1. How is female infertility diagnosed?
  2. Which are the most common investigations for female infertility?

How is female infertility diagnosed?

Female infertility is diagnosed through gynaecological examination. On the basis of the patient’s clinical history, the gynaecologist may prescribe tests that are useful for diagnostics. Anamnesis is very important because it informs the gynaecologist on possible pathologies affecting the patient that might not be strictly related to uterus, tubes and ovaries, but that may interfere with conceiving like thyroid disorders, diabetes, diabetes mellitus, or food allergies. Hormone tests provide the most relevant information for the gynaecologist as they aim to evaluate women’s ovarian reserve (i.e. their reserve of oocytes). In the first half of the cycle, FSH (follicle stimulating hormone), LH (luteinizing hormone) and estradiol (oestrogen produced by the ovaries) are analysed, while in the second half of the cycle, progesterone and prolactin are considered. TSH and AMH (Anti-Mullerian hormone) are also analysed as the circulating quantity of the latter is always proportional to the number of follicles that are still available to women and is independent from the phase of the menstrual cycle.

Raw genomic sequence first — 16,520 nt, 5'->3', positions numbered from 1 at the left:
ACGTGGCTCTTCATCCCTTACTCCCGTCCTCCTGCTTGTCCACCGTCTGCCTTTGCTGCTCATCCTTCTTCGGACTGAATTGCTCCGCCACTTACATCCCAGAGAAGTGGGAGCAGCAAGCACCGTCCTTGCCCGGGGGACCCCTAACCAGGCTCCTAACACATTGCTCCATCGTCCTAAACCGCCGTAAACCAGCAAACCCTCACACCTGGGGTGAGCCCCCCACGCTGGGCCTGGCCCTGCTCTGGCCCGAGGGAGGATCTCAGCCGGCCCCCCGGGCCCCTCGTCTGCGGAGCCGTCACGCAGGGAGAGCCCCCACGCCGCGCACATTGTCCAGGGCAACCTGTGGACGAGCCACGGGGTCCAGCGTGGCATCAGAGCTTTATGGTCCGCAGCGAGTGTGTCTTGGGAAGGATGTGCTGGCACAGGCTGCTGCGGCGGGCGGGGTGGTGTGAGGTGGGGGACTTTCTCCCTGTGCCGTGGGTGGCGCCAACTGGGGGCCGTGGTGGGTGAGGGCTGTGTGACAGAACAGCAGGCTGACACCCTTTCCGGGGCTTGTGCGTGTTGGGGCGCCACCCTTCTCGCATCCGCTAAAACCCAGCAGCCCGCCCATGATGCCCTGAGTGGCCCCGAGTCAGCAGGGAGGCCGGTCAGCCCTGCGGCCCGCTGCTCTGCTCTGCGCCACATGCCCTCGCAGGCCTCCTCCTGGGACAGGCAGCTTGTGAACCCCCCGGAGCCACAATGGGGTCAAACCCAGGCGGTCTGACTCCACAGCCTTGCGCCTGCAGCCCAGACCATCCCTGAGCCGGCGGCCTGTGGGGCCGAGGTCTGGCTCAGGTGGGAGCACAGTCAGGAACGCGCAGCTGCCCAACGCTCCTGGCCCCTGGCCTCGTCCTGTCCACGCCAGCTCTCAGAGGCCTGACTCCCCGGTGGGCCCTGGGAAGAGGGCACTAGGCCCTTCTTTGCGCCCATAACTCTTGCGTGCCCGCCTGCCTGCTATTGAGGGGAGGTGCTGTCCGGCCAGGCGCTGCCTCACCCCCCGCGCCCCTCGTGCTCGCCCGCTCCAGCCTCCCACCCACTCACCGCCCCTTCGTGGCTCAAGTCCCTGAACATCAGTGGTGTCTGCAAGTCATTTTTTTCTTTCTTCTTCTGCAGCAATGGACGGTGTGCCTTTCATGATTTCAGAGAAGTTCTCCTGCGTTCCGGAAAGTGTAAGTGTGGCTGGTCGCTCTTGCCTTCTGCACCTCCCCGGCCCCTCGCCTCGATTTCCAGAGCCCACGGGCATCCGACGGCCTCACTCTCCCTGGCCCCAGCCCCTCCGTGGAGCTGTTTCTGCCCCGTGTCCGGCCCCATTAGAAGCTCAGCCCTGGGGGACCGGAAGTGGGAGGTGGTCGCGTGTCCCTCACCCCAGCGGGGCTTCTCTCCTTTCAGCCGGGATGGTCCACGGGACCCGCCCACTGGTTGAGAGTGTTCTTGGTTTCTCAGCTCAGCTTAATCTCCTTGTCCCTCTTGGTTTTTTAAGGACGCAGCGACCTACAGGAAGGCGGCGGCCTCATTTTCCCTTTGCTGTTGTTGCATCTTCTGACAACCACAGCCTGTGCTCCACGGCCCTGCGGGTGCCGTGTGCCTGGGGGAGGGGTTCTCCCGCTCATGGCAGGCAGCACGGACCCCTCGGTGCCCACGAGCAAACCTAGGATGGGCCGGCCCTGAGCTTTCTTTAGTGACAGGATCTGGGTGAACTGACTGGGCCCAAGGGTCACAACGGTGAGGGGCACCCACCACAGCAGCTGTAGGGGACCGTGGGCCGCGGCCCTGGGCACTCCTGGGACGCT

Which are the most common investigations for female infertility?

In addition to hormone tests, other tests and examinations are also necessary for a correct female infertility diagnosis. Among the most complex of such tests there is endometrial biopsy that consists in the removal of a small tissue fragment to be analysed under a microscope. A vaginal swab or Pap test may also be useful to reveal the presence of vaginal infections or infections of the neck of the uterus that may interfere with women fertility. Another tool that is often used to diagnose infertility is the transvaginal ultrasound that allows to obtain information on the aspect and dimensions of the organs of the reproductive system and on the possible presence of fibroids in the uterus or ovarian cysts. If the ultrasound shows alterations to the uterus, the ovaries or the tubes, it may be possible to go for in depth examinations like hysteroscopy. Laparoscopy may also be useful to evaluate the external aspect of organs of the reproductive system and to detect the presence of further pathologies or disorders. Further examinations also include the so-called post coital test, which consists in the collection of a sample of cervical mucus the day after sexual intercourse to analyse it under a microscope in order to evaluate its quality as well as the motility of the spermatozoids that it contains. 

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